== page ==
Thus, Russia can be said to have retained its position in the 'gas station' rankings, albeit with a caveat. If Russia's climb up the rankings post-2015 was entirely linked to changes in global commodity prices, Saudi Arabia's success was tied to building up its colossal oil processing capacities. Unlike Russia, which stopped at petroleum production, Saudi Arabia has ventured into petrochemicals, compensating for declining oil extraction with higher added value.
The next group of countries are 'like-minded', including the members of BRICS (Brazil, China, India, South Africa), to which I have added Belarus and Turkey. This group is also divided into 'underachievers' (Brazil, Russia, South Africa), 'high performers' (China and India), and those 'holding steady' (Turkey and Belarus). The 'high performers' are rather self-explanatory. China has long been the world's factory, claiming 28.5% of global manufacturing. To sustain economic growth, it needs to shift to value-added sectors, but there it faces stiff competition from technological leaders (more on them below). Although India has achieved high growth rates, it has yet to become an export-oriented economy, and without this it cannot rapidly ascend the rankings.
The problems of the ‘losers’ differ in shades, but across the board, there is a common thread of lack of rule of law, corruption, and differing degrees of authoritarian rule. Those ‘holding steady’ - Turkey and Belarus — are united not only by their stable position in the rating over the last fifteen to twenty years, but also by the nature of this stability. Belarus' high position is determined by the large volume of food and engineering exports to Russia, a feature of its economy inherited from the Soviet era. Turkey's ascent in the late 1990s to early 2000s was tied to its movement toward the European Union. However, Erdogan's rise to power put an end to this process, and now Turkey's economy is struggling to preserve its 'European' heritage from the turn of the century.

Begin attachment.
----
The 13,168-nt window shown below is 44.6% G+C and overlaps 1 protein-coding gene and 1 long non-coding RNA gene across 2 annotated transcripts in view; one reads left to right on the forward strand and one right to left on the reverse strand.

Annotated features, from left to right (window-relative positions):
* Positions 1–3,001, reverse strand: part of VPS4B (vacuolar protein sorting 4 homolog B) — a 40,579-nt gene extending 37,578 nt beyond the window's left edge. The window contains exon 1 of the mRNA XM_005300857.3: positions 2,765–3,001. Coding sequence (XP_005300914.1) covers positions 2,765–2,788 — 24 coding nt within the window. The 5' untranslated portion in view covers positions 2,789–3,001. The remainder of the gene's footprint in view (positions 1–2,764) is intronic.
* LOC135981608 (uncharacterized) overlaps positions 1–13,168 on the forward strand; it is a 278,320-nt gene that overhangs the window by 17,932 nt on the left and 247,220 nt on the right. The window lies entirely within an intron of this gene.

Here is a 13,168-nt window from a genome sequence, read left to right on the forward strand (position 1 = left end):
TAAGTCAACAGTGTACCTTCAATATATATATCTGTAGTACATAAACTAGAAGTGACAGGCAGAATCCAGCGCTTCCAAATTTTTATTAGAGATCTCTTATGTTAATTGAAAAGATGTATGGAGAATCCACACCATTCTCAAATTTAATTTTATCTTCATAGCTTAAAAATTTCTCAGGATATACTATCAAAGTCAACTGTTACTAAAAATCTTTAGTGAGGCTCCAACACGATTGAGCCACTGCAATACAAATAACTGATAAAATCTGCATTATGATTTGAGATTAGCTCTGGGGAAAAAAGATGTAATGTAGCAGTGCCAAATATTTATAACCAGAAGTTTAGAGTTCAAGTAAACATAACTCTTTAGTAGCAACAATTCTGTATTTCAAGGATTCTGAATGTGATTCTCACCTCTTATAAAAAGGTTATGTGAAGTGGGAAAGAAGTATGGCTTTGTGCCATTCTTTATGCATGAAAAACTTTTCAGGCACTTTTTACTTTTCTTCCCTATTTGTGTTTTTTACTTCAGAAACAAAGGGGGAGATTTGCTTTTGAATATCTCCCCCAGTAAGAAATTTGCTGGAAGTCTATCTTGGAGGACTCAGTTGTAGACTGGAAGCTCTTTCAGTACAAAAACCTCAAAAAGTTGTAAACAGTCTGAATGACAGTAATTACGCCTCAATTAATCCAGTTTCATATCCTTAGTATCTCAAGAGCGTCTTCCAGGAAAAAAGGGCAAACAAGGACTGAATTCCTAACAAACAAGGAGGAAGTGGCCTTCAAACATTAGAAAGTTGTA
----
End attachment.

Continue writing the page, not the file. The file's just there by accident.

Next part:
Generally speaking, ahead of struggling South Africa and Brazil, Russia has barely improved its position since 2010 and is losing not only to China and Turkey, which overtook it in the 2000s, but also to India, which has moved up fifteen places in the economic complexity index since 2010. Russia is clearly falling behind its 'like-minded' counterparts in the competitive arena, and it is unclear what steps it can take to appear more successful.
Now, let us take a look at the group of 'technological leaders', in which I have included some countries from the top twenty: Japan, firmly holding the top spot, South Korea, the United States, Hungary, Romania, Mexico (I have excluded Germany, Switzerland, Austria, and the United Kingdom from the top ten to avoid cluttering the graph). I have added Vietnam to this mix.